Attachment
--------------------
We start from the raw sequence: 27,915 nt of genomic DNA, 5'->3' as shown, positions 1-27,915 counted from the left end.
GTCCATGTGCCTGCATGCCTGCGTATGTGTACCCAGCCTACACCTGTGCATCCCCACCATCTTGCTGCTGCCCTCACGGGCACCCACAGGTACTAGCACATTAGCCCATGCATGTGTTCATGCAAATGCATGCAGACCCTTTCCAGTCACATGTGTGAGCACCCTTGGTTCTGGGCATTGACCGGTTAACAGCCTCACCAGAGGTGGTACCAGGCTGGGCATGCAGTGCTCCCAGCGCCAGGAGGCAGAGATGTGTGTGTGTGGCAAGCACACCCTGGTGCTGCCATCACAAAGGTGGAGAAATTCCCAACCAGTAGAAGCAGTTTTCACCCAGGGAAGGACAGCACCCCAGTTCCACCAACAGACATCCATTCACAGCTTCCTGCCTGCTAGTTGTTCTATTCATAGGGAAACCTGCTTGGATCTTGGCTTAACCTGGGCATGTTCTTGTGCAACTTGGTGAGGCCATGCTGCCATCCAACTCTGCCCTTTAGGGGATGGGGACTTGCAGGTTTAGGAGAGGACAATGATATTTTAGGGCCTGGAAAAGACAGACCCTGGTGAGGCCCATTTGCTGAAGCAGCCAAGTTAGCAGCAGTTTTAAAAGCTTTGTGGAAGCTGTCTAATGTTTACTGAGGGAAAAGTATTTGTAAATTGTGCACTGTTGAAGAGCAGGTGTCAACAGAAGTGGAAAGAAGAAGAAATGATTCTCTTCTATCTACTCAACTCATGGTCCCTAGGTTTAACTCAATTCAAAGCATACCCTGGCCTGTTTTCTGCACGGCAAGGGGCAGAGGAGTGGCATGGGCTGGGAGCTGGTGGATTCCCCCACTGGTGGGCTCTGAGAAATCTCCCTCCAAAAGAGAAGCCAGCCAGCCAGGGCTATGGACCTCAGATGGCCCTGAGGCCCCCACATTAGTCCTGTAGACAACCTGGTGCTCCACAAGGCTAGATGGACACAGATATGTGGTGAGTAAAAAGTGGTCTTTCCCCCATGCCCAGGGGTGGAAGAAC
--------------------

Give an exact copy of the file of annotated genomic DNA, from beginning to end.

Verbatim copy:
We start from the raw sequence: 27,915 nt of genomic DNA, 5'->3' as shown, positions 1-27,915 counted from the left end.
GTCCATGTGCCTGCATGCCTGCGTATGTGTACCCAGCCTACACCTGTGCATCCCCACCATCTTGCTGCTGCCCTCACGGGCACCCACAGGTACTAGCACATTAGCCCATGCATGTGTTCATGCAAATGCATGCAGACCCTTTCCAGTCACATGTGTGAGCACCCTTGGTTCTGGGCATTGACCGGTTAACAGCCTCACCAGAGGTGGTACCAGGCTGGGCATGCAGTGCTCCCAGCGCCAGGAGGCAGAGATGTGTGTGTGTGGCAAGCACACCCTGGTGCTGCCATCACAAAGGTGGAGAAATTCCCAACCAGTAGAAGCAGTTTTCACCCAGGGAAGGACAGCACCCCAGTTCCACCAACAGACATCCATTCACAGCTTCCTGCCTGCTAGTTGTTCTATTCATAGGGAAACCTGCTTGGATCTTGGCTTAACCTGGGCATGTTCTTGTGCAACTTGGTGAGGCCATGCTGCCATCCAACTCTGCCCTTTAGGGGATGGGGACTTGCAGGTTTAGGAGAGGACAATGATATTTTAGGGCCTGGAAAAGACAGACCCTGGTGAGGCCCATTTGCTGAAGCAGCCAAGTTAGCAGCAGTTTTAAAAGCTTTGTGGAAGCTGTCTAATGTTTACTGAGGGAAAAGTATTTGTAAATTGTGCACTGTTGAAGAGCAGGTGTCAACAGAAGTGGAAAGAAGAAGAAATGATTCTCTTCTATCTACTCAACTCATGGTCCCTAGGTTTAACTCAATTCAAAGCATACCCTGGCCTGTTTTCTGCACGGCAAGGGGCAGAGGAGTGGCATGGGCTGGGAGCTGGTGGATTCCCCCACTGGTGGGCTCTGAGAAATCTCCCTCCAAAAGAGAAGCCAGCCAGCCAGGGCTATGGACCTCAGATGGCCCTGAGGCCCCCACATTAGTCCTGTAGACAACCTGGTGCTCCACAAGGCTAGATGGACACAGATATGTGGTGAGTAAAAAGTGGTCTTTCCCCCATGCCCAGGGGTGGAAGAAC